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Varney Hears From Dairy Farmers in New York
Posted By Aruna Viswanatha On March 29, 2010 @ 3:57 pm In Antitrust, News | Comments Disabled
The Justice Department’s top antitrust cop, Christine Varney, joined New York Democratic Sen. Chuck Schumer in upstate New York on Monday to discuss the state of the dairy industry with farmers from the region.
The meeting in Batavia, arranged at Schumer’s request, attracted about 200 people, according to WCBS television .
The session follows a formal workshop in Iowa earlier this month that is part of a series hosted by the DOJ and the Department of Agriculture exploring competition in agricultural industries.
Schumer and other critics have complained that the prices paid to dairy farmers have dropped, but consumers haven’t seen any parallel decrease in the price of milk at the store. Schumer said prices paid to dairy farmers are the lowest in nearly four decades
“For too long farmers have been receiving rock-bottom prices for their product, while prices have not dropped commensurately for consumers at the stores. … It just doesn’t add up,” Schumer said  in a statement according to The Buffalo News.
*Schumer went after Dean Foods, hard.
“Dean Foods is the largest fluid milk buyer in the country. … They dominate too much of the dairy industry, they thwart competition, and both farmers and consumers are hurt. … Dean Foods’ profits went up by a third while milk prices to farmers crashed,” Schumer said, according to Lissa Harris from Watershed Post.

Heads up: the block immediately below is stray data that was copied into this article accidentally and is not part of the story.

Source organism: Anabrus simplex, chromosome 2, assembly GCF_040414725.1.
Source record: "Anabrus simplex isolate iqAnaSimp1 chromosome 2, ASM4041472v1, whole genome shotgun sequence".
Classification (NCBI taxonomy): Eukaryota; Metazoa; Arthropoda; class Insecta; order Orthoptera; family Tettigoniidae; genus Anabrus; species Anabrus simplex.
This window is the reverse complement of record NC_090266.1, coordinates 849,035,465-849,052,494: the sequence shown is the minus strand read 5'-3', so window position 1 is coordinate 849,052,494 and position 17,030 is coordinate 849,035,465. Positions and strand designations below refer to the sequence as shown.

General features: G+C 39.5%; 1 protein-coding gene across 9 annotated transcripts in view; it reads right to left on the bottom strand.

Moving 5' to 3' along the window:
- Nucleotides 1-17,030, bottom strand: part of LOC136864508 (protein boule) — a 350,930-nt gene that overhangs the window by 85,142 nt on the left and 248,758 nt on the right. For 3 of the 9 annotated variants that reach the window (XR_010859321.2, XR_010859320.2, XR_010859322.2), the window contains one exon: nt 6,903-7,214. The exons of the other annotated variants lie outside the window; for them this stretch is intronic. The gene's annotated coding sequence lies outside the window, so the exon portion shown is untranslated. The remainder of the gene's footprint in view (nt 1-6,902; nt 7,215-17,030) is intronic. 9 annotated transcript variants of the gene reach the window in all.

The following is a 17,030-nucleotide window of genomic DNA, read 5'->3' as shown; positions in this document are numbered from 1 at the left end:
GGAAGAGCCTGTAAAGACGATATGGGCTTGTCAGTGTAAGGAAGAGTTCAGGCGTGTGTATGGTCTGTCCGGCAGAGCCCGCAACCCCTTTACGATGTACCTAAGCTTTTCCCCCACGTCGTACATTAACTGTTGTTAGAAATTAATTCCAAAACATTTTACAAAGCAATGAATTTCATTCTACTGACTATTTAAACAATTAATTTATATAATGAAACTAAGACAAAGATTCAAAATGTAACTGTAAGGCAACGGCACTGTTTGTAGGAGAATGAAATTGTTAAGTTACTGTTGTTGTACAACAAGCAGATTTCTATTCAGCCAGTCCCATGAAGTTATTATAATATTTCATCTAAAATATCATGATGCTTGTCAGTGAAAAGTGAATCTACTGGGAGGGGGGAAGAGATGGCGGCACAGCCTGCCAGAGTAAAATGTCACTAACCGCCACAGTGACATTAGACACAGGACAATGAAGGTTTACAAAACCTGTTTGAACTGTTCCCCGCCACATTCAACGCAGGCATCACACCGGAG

The Justice Department sued Dean Foods in January alleging that the dairy processor’s acquisition of two plants in Wisconsin eliminated competition in the milk industry. In a filing last Thursday, Dean Foods argued  that the DOJ did not define the geographic market in its complaint in a manner required by its own guidelines for challenging a merger.
*Varney, who grew up outside Syracuse and went to college in Albany, said she milked cows and is familiar with family farms.
*One speaker said the prices paid to dairy producers dropped more than 30 percent in 2007 and 2008, and 25 percent last year.
*Some speakers stressed the role that large retailers play — saying they pressure the processors, who in turn pressure producers to lower prices.
*One farmer with 1,800 cows lost half a million dollars last year. He said he used to sell to five processors, but they’ve all gone out of business or been sold to Dean Foods.
A local television news station in Rochester reported  before the session that some farmers in the area are paid $5 per hundred pounds of milk, while others received more than $16 for the same amount.
“Our problem really is that we are getting a shrinking dollar … but the consumer is not seeing a lower price,” one farmer told the station, WHAM.
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